Think of life as ecosystem. The interdependence of everything we are about is so staggeringly complex and intricate and delicate that just one decision, one smile, one quiet “whoosh” of a sacrifice — or one harsh word — can change the course of history. For better or for ill. Your secret interior life radiates out into the whole cosmos. Even your most secret thoughts make it easier, or more difficult, for those around you to follow Christ.

Begin each day with a prayer for the Spirit to guide your thoughts, words, actions, that they will set in motion the uncountable goods He wills. Then at the end of every day entrust all to His mercy. Ask Him to forgive failures and bless successes, and untangle knots you have tied up. God loves to make faults “happy.” We need to beg Him to do that, daily.

On Judgment Day, one of the things we will see, through God’s eyes, is the astonishingly complex web of influence we were part of. We will be allowed to see our role in that web. Imagine seeing that! Thrilling, terrifying. Kyrie eleison.

I am convinced Jesus’ words, “I was hungry and you gave me food,” will come to us from people we’ve never met, who were not fed by us directly but by the others we impacted, who in turn fed them. Generations later in the future. Think of that next time you feel your work is insignificant. Given to grace, its impact is without borders.

When God chose Abram and Sarai, He didn’t say, “Look at the ground in front of you and think of today and your next step.” He said, “Look at the stars in the sky and try to count! ‘Countless’ is the size of impact you will have on all of history!” They gave their Yes and, holy cow, look at what’s happened! God said, “Go!”, they went, and 1800 years later, God becomes flesh. And 3800 years later, you. Me. Patti. Your children.

God’s plan is vaster than you could ever imagine, so discount the value of nothing.

Additionally amazing is that a friend, just last week, said to me, “Tom, what you are doing now for your children will fulfill its purpose in your great great grandchildren.”

May we learn to be silent

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“There is so much noise in the world! May we learn to be silent in our hearts and before God.” — Pope Francis

I met a woman who has been a therapist for nearly 40 years, and is very committed to her faith. About 15 years ago, she confided to me something she said she believes was inspired — whenever she sits with a new client, she immediately writes them a “prescription” before their first session even begins. It reads, “30 minutes every day in undistracted silence.”  After she hands it to them, she explains that during that time they are to keep a journal of all that comes up during those 30 minutes. And if they find initially that 30 minutes is too difficult to handle, she tells them to start with 5 minutes and then work to build up, little by little, toward the magic 30 minutes.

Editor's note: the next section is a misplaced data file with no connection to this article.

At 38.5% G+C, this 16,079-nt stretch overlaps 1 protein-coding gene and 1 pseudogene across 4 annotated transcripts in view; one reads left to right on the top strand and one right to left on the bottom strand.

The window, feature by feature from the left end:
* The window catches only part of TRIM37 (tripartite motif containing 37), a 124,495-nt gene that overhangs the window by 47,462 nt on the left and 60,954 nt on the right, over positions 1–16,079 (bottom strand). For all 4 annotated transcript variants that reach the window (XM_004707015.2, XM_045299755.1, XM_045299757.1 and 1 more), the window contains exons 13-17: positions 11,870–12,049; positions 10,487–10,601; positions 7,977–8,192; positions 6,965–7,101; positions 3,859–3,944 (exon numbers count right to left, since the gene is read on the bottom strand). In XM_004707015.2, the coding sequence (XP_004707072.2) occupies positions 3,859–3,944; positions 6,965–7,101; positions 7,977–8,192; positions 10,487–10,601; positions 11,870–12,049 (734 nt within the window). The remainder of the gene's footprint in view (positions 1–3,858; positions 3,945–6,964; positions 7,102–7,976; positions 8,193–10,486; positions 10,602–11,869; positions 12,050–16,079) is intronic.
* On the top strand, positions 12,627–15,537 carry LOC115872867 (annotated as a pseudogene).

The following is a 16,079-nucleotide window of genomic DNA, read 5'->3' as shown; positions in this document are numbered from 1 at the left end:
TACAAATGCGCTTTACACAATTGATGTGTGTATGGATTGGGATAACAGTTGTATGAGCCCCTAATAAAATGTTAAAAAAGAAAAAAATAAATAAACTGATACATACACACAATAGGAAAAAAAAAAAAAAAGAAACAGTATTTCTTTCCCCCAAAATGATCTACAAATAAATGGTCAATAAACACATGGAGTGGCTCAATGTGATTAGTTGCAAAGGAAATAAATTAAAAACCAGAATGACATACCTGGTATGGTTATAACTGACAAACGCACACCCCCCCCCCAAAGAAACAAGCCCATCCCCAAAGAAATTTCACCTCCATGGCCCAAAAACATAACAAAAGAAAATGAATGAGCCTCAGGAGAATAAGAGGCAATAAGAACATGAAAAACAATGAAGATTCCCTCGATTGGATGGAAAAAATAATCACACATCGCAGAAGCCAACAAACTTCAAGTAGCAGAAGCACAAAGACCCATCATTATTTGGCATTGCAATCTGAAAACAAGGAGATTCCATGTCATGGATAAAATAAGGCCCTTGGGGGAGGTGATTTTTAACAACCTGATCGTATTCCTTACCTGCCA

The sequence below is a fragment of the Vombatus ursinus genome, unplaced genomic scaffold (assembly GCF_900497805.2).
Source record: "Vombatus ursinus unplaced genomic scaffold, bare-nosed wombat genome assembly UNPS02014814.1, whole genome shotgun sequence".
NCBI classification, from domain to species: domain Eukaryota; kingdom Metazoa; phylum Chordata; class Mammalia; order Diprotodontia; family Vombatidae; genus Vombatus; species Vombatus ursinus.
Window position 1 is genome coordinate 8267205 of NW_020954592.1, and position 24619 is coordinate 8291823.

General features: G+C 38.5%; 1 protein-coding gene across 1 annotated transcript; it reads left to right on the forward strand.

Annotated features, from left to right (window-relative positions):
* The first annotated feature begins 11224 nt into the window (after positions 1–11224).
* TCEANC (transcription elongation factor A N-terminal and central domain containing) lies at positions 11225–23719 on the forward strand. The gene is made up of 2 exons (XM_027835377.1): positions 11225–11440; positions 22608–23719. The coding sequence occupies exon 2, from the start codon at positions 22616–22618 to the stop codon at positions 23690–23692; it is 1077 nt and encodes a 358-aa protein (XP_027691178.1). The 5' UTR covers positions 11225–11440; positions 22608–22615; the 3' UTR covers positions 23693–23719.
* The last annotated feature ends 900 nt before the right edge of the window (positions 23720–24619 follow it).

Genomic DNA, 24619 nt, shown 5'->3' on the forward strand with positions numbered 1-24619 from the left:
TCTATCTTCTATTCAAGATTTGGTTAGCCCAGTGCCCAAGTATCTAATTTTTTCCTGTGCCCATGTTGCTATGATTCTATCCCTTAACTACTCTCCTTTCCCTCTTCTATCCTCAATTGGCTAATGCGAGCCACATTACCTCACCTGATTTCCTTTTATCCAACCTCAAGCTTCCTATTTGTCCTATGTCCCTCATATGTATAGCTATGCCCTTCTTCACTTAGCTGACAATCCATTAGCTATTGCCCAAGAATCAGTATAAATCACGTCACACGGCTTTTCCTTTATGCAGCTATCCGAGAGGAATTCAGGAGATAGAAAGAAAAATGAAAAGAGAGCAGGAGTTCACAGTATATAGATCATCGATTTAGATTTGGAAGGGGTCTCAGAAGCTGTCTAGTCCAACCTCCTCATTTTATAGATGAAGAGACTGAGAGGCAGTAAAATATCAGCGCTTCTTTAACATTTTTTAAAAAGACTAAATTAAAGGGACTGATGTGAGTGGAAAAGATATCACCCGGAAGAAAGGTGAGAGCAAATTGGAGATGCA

She said she decided to do this when she noticed, with the advent of the Internet, the increasing difficulty people were having engaging in any serious form of self-reflection. She said, “It had become a very rare thing for people to actually set aside all distractions and simply sit in quiet and allow their inner world to surface.” She continued, “Facing yourself and life can be scary, and the temptation to be compulsively active and distracted is enormous. It’s toxic to mental health. But the insights gained from those daily quiet times can be amazing. And silence, like sleep, allows the mind opportunity to process, to sort information, to heal. Those journal entries give us the best and most productive material for making progress in counseling.” She added, “It seems revolutionary now, since the coming of the iPhone had made it all a thousand times worse.”

I thought of this as I began to read Robert Cardinal Sarah’s incisive book, The Power of Silence: Against the Dictatorship of Noise. He says,

When we retreat from the noise of the world in silence, we gain a new perspective on the noise of the world. To retreat into silence is to come to know ourselves, to know our dignity … If we give ourselves to ephemeral and insignificant things, we will understand ourselves as ephemeral and insignificant. If we give ourselves to beautiful and eternal things, we will understand ourselves as beautiful and eternal.

That therapist shared with me one other “silence strategy” she employs for couples. “When married couples find themselves unable to communicate constructively during a session, I will ask them to just sit there in quiet and look at each other. For five minutes. And then we resume. Very frequently, it makes all the difference. Something about simply looking at someone, someone you really do love, despite your differences, and just allowing them to be there in front of you — something about that makes them both more vulnerable, more willing to let down their guard.”

Mashley’s “Untitled” Cover!

Nothing exists without music, for the universe itself is said to have been framed by a kind of harmony of sounds, and the heaven itself revolves under the tone of that harmony. — St. Isidore of Seville

For those of you who don’t frequent Obstat, this is Maria (my daughter) and Ashley singing. I post their work here, (1) because I’m a dad and (2) because this blog is dedicated to allowing beauty to save the world.

Oh, Maria makes up those harmonies — since she was very little, she says, she could ‘hear’ harmonies in all monophonic music she’d hear.